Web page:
Take Time Off for Increased Productivity

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Recently I took a vacation for a whole week. Not an elaborate, exotic or expensive vacation, but one where I consciously unplugged from phone calls, e-mails, and thoughts about work and spent time in a relaxing environment away from home. My time off was great, and I felt rested and ready to meet the challenges at work when I returned. My experience is confirmed in a recent article on productivity published by Entrepreneur.com entitled "Relax! Come Back Stronger by Taking a True Day Off." The article explains that, even though it may be counter-intuitive, taking regular time off from work is the key to long-term success and sustained creativity. Such downtime allows our brains to restore attention and motivation, and it encourages productivity and creativity.

The article explains that a true day off requires no phone calls, e-mails, correspondence, conversations or focused thinking about work. Although that may be a challenge for some of us who are in the habit of checking email every few minutes, the rewards are worth the effort.

The article suggests the following actions for taking a true day off:

Schedule in Advance – Let everyone know you will be off the grid for a full 24 hours. Some people will think you can't do it, but ignore the negative comments and stick to your plan!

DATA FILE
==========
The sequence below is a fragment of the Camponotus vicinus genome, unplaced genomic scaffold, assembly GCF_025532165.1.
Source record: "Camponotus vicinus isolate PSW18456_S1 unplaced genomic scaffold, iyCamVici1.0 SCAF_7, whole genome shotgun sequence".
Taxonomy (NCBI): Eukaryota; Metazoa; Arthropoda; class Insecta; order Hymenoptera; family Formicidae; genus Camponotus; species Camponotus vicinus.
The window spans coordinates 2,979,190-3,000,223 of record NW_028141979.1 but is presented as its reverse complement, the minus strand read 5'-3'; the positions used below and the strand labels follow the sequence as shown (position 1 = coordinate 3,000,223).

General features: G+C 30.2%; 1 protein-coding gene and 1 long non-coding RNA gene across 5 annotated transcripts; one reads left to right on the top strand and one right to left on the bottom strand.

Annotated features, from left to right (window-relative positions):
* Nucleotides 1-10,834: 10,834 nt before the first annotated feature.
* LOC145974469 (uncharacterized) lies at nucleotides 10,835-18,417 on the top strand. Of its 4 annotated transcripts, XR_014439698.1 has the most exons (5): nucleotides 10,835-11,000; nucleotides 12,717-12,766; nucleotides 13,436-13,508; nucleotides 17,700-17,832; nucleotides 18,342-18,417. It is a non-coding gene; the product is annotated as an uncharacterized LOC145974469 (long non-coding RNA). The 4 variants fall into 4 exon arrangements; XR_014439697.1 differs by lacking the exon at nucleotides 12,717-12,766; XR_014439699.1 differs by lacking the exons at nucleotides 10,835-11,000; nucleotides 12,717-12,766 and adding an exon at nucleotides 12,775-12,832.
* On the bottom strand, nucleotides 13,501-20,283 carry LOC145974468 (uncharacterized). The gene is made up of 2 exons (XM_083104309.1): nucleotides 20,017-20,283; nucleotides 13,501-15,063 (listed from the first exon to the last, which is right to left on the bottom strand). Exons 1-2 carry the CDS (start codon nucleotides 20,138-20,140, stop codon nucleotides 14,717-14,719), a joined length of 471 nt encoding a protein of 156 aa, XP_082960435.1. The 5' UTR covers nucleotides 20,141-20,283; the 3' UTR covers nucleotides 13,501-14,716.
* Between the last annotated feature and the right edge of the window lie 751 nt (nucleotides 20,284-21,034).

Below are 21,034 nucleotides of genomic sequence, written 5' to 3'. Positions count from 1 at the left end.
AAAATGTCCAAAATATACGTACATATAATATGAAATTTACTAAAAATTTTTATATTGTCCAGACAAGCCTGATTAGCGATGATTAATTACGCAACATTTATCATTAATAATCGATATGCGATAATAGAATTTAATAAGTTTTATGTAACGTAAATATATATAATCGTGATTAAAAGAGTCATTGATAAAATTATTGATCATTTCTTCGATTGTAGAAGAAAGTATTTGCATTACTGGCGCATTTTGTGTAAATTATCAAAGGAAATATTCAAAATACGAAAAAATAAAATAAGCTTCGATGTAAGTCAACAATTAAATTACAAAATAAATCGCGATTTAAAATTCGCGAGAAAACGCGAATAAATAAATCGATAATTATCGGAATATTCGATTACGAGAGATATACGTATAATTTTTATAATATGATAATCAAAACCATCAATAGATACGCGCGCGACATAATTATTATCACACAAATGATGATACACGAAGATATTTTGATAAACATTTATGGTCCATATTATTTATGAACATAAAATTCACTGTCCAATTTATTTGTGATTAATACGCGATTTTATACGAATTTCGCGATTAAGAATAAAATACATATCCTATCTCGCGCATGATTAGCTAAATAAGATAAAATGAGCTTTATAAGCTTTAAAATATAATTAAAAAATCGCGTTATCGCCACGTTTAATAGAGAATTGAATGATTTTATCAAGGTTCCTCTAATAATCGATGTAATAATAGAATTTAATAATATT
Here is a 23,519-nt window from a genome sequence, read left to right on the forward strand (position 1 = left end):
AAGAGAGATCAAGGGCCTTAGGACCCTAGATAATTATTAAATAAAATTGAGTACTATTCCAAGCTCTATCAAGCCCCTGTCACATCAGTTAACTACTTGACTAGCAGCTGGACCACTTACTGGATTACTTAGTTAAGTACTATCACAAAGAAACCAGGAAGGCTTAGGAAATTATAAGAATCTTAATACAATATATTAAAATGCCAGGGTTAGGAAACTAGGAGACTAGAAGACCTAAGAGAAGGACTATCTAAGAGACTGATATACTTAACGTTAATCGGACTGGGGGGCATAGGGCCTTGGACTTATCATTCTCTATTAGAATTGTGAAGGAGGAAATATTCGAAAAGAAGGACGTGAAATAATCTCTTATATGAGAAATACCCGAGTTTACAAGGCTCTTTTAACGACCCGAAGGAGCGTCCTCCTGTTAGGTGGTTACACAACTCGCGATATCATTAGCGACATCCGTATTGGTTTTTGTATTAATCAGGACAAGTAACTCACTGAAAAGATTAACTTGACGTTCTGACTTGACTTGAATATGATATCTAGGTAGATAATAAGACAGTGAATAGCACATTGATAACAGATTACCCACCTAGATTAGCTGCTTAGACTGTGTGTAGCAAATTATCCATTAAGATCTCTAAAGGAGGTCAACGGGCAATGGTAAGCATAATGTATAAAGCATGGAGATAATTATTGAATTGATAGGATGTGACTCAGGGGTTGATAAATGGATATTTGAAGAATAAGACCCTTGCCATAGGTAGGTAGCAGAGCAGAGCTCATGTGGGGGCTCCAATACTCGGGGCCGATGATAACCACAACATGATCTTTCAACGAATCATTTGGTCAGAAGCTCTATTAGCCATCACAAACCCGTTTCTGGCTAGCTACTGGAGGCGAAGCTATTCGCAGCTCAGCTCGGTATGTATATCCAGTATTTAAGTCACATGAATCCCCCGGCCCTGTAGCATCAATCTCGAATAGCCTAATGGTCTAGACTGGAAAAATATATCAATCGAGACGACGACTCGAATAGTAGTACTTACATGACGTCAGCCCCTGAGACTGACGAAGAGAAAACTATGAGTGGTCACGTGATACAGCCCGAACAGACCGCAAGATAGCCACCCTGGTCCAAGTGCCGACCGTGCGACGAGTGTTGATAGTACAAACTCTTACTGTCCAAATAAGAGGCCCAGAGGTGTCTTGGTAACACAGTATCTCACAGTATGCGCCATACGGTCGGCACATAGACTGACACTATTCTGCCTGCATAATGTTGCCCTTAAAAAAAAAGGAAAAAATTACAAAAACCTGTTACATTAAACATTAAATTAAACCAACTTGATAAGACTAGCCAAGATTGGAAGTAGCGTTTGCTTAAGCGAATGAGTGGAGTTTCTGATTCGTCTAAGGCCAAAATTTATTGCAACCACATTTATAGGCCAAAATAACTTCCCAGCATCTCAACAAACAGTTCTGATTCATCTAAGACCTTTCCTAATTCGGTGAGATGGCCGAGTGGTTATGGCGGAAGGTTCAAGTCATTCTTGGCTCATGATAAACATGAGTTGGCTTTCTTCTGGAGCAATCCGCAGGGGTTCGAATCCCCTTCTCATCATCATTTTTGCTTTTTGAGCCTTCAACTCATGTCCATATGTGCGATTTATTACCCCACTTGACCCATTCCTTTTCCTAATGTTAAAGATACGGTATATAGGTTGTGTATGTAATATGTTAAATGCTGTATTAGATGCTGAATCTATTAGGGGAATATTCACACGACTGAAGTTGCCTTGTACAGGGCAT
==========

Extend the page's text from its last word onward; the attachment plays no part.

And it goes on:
Plan a Distraction – Plan several activities that will take your focus off work and leave your phone in a drawer so you aren't tempted to reach for it out of habit.

Get it Out of Your System – Make sure you address the work issues that are most pressing on your mind and have essential work conversations before you take the day off.

Reign in Your Brain – Your mind will naturally wander to work, so be on guard, and select some non-work related topics to switch to mentally when you catch yourself thinking about work. Ask your family and friends who are with you during time off to help redirect your thoughts if you bring up work.

Do Nothing – During times of idleness, our brains are actually exceedingly active. Choosing idleness at regular intervals is good for your brain just like sleep, and failure to be idle for long periods of time adds up, just like sleep deprivation.

Source: http://www.entrepreneur.com/article/234376


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